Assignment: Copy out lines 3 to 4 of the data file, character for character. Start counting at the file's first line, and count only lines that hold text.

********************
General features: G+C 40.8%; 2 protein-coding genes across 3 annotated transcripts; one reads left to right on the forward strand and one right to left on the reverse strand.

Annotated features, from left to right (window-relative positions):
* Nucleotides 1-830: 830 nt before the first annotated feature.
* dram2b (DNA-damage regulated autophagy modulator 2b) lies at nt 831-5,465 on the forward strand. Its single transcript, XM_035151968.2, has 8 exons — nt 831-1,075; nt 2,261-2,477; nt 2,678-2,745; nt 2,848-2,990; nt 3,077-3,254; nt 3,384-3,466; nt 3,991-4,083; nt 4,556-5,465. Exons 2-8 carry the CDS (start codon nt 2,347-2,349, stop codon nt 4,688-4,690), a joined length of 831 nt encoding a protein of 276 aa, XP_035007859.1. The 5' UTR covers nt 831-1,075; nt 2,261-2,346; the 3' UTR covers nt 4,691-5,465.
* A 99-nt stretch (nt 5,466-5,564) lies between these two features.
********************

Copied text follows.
* Nucleotides 1-830: 830 nt before the first annotated feature.
* dram2b (DNA-damage regulated autophagy modulator 2b) lies at nt 831-5,465 on the forward strand. Its single transcript, XM_035151968.2, has 8 exons — nt 831-1,075; nt 2,261-2,477; nt 2,678-2,745; nt 2,848-2,990; nt 3,077-3,254; nt 3,384-3,466; nt 3,991-4,083; nt 4,556-5,465. Exons 2-8 carry the CDS (start codon nt 2,347-2,349, stop codon nt 4,688-4,690), a joined length of 831 nt encoding a protein of 276 aa, XP_035007859.1. The 5' UTR covers nt 831-1,075; nt 2,261-2,346; the 3' UTR covers nt 4,691-5,465.